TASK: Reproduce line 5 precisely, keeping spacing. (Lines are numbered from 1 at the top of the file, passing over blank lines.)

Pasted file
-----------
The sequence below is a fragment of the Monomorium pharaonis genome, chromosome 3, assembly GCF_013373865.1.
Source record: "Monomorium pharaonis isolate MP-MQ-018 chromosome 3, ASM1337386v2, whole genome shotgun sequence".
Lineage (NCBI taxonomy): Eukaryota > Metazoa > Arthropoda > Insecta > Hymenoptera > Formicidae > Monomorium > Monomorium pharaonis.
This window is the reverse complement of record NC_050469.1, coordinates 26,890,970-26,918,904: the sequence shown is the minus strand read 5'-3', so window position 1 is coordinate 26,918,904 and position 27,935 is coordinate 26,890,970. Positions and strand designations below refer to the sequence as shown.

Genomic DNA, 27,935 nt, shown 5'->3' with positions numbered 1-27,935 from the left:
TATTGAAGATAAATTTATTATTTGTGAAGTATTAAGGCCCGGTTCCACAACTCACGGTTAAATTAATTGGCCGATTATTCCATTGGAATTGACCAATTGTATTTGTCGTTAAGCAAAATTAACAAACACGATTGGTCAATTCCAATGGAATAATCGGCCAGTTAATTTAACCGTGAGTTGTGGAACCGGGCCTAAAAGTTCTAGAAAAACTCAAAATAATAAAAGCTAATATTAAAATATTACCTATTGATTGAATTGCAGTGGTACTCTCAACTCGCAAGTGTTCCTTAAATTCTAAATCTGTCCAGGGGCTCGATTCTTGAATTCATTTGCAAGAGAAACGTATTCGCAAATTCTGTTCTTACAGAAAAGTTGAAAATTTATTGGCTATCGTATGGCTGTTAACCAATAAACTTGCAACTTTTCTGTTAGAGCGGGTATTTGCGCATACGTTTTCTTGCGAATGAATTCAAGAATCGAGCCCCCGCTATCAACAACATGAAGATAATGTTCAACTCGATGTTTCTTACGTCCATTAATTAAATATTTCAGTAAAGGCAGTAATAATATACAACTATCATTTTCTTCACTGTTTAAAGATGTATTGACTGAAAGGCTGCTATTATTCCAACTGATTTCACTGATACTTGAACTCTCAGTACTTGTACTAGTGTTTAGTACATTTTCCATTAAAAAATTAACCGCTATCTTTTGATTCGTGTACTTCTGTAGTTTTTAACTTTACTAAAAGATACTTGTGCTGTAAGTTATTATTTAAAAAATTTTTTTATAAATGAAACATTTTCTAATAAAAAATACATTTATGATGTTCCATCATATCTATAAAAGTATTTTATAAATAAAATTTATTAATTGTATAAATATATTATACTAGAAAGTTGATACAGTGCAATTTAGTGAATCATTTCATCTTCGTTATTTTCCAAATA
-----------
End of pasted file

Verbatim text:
Genomic DNA, 27,935 nt, shown 5'->3' with positions numbered 1-27,935 from the left: